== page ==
July 1958

Myoepithelial Hamartoma of the Ileum Causing Intussusception

Author Affiliations

Rochester, N. Y.
From the Department of Surgery, University of Rochester School of Medicine and Dentistry.

AMA Arch Surg. 1958;77(1):102-104. doi:10.1001/archsurg.1958.01290010104018

The great majority of cases of intussusception in childhood have had no demonstrable etiology. In Gross' series only 6% had the etiology determined.4 Listed in the literature as factors causing intussusception are Meckel's diverticulum, ileal polyp, duplication of the terminal ileum, hematoma, lymphoma, lipoma, polyp, and aberrant pancreas. This case is presented as the first instance in which a myoepithelial hamartoma has been implicated as the etiologic agent.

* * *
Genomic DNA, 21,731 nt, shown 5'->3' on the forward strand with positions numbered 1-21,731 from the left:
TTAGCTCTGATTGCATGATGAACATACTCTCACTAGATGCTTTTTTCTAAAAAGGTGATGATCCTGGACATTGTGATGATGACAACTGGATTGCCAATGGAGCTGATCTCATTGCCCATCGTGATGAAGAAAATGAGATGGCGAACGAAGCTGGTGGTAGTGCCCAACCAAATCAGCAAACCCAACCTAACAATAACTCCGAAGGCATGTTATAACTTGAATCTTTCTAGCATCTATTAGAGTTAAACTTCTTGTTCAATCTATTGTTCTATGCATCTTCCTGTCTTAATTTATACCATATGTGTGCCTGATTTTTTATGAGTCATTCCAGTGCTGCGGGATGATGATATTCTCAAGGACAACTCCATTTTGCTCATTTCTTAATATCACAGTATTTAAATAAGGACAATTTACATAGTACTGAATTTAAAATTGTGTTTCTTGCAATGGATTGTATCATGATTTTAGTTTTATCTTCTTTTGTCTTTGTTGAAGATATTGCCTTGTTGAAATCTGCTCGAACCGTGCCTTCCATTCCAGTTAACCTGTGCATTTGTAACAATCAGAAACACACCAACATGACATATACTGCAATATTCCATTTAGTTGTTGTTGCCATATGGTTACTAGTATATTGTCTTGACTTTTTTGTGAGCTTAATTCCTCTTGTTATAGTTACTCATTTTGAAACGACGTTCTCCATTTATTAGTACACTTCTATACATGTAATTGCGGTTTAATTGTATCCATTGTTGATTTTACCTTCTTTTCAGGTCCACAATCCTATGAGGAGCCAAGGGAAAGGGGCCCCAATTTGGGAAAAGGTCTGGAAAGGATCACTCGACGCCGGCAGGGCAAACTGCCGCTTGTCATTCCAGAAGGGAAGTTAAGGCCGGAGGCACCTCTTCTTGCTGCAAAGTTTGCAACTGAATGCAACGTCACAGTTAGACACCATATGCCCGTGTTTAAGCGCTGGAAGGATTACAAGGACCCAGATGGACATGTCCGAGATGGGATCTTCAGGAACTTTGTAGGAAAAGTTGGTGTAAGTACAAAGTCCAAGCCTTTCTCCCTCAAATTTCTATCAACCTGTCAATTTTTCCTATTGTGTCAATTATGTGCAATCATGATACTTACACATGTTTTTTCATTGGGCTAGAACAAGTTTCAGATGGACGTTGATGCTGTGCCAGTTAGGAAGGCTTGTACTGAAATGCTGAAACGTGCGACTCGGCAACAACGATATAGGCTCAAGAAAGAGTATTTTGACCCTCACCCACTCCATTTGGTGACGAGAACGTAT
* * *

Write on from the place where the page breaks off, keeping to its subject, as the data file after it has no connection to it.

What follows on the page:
Report of a Case  An 8-month-old white boy was admitted to the hospital on Sept. 28, 1956, with a history of vomiting of 30 hours' duration. On the day prior to admission vomiting began, and the mother noted that the patient was lethargic. His temperature was 100.2 F. Vomiting persisted, and it appeared that the patient was suffering from intermittent abdominal pain. Physical examination on admission revealed a well-developed, well-nourished child who was markedly lethargic and dehydrated. His temperature was 37

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